Abstract Population change is a key variable that influences climate change, ecological construction, soil and water use, and economic growth. Census data are always point data, whereas planar data are often required in scientific research. By using nighttime light (NTL) images and land use data, combined with the fifth and sixth census data of China at the county level, we carried out spatial matching on the population of each county, respectively, and established population density diagrams of China for 2000 and 2010, which had a spatial resolution of 1 × 1 km. The method proposed in this paper is relatively simple and has a high simulation precision. The results showed that during the first ten years of the 21st century, there are some remarkable characteristics in Chinese population spatial pattern change: 1) the “disappearance” of intermediate-density regions; namely, areas with a population density between 500 and 1500 persons/km2 have decreased by 41% during the ten years; 2) continuous growth of high-density regions; namely, areas with a population density of more than 1500 persons/km2 have increased by 76%; 3) an expansion tendency of low-density regions similar to high-density regions.
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Corporate Author Thesis
Publisher Place of Publication Editor
Language Summary Language Original Title
Series Editor Series Title Abbreviated Series Title
Series Volume Series Issue Edition
ISSN 0143-6228 ISBN Medium
Area Expedition Conference
Notes Approved no
Call Number GFZ @ kyba @ Serial 2481
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Author Liu, L.; Zhou, H.; Lan, M.; Wang, Z.
Title Linking Luojia 1-01 nightlight imagery to urban crime Type Journal Article
Year 2020 Publication (up) Applied Geography Abbreviated Journal Applied Geography
Volume 125 Issue Pages 102267
Keywords Public Safety; Remote Sensing
Abstract Various environmental criminology theories and empirical studies have linked the urban environment to crime. The crime pattern theory, in particular, argues that edges, either social or physical, affect crime. A recent study has combined both social and physical edges to derive composite edges. A composite edge index measured by NPP-VIIRS satellite nightlights at the census tract level is found to be related to street robbery and burglary. Nightlight images of Luojia 1-01, launched in June 2018, have a much higher spatial resolution than that of NPP-VIIRS. This study applies Luojia 1-01 nightlight data to measure composite edges by nightlight gradients at the smaller census block group level. The effects of the composite edges on street robbery and burglary are explored by negative binomial models. Results show that composite edges measured by Luojia 1-01 nightlight data improve the fitness of models noticeably on street robbery but not on burglary. Nightlight gradients make a statistically significant and positive impact on the street robbery rate, but an insignificant and negative impact on the burglary rate. Furthermore, the composite edge effect on street robbery is more substantial than that on burglary. In sum, this study provides evidence that Luojia 1-01 nightlight imagery can help explain crime at the aggregated block group level, but its impact on crime varies by crime type.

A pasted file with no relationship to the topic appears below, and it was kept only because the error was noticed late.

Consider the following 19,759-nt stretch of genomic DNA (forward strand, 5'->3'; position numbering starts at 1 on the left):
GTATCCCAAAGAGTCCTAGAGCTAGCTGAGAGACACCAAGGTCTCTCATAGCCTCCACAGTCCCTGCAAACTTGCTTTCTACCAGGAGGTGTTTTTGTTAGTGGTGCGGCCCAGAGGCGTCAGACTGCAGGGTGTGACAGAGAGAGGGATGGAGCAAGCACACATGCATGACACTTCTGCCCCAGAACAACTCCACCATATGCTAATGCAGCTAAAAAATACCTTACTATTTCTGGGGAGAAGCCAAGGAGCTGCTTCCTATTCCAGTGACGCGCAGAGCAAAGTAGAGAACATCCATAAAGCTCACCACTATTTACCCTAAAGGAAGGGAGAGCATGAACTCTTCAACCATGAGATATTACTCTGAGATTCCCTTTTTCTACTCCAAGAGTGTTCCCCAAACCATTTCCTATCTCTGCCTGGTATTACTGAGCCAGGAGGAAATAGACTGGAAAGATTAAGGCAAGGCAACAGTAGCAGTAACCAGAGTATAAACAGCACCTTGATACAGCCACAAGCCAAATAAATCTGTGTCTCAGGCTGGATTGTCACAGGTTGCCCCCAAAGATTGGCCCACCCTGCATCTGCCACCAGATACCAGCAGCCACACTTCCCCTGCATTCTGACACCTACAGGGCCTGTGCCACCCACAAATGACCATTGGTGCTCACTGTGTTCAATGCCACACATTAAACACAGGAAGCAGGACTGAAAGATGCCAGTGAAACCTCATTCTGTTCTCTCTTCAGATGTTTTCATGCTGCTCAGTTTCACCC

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Corporate Author Thesis
Publisher Place of Publication Editor
Language Summary Language Original Title
Series Editor Series Title Abbreviated Series Title
Series Volume Series Issue Edition
ISSN 0143-6228 ISBN Medium
Area Expedition Conference
Notes Approved no
Call Number GFZ @ kyba @ Serial 3112
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Author Ho, C.Y.; Lin, H.T.; Huang, K.Y.
Title A Study on Energy Saving and Light Pollution of LED Advertising Signs Type Journal Article
Year 2011 Publication (up) Applied Mechanics and Materials Abbreviated Journal Amm
Volume 121-126 Issue Pages 2979-2984
Keywords Advertising Sign; LED; Light Trespass; Luminance Limit; Saving Energy; Vertical Illuminance; *Lighting
Abstract Lighting advertising signs not only play an important role in outdoor lighting environment in Taiwan, but also become the main factor of energy consumption in urban areas at night. Light-emitting diode (LED) has been gradually used in advertising signs due to its advantages. However, in order to be conspicuous and legible in the daytime, signs that are excessively bright may result in considerable light pollution and energy waste at nighttime. Therefore, this research aims to measure the luminance of LED signs and traditional internally lighted signs, and analyze the light trespass from each signage. Based on the research results, the energy consumption from a LED full color screen is 12 times more than a traditional internally lighted sign per day. Statistically, all kinds of LED signs are much higher than traditional internally lighted signs in the percentage of excessive brightness and average luminance value. As for the light trespass, since the vertical illuminance on facade facing the signs increases with the increase of the sign area or the decrease of the distance between the sign and the facade, the vertical illuminance on facade facing the signs would exceed the limit of CIE even if the luminance of the signs achieves the standard of CIE in terms of the general conditions in Taiwan. This happens to LED full color screens in particular and thus results in considerable obtrusive light. To sum up, in order to reduce unnecessary energy consumption and improve the nighttime lighting quality for outdoor environment, this research recommends the luminance limitation for light dimming of LED advertising signs should refer to the zoning, time period, and sign area.
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Publisher Place of Publication Editor
Language Summary Language Original Title
Series Editor Series Title Abbreviated Series Title
Series Volume Series Issue Edition
ISSN 1662-7482 ISBN Medium
Area Expedition Conference
Notes Approved no
Call Number IDA @ john @ Serial 126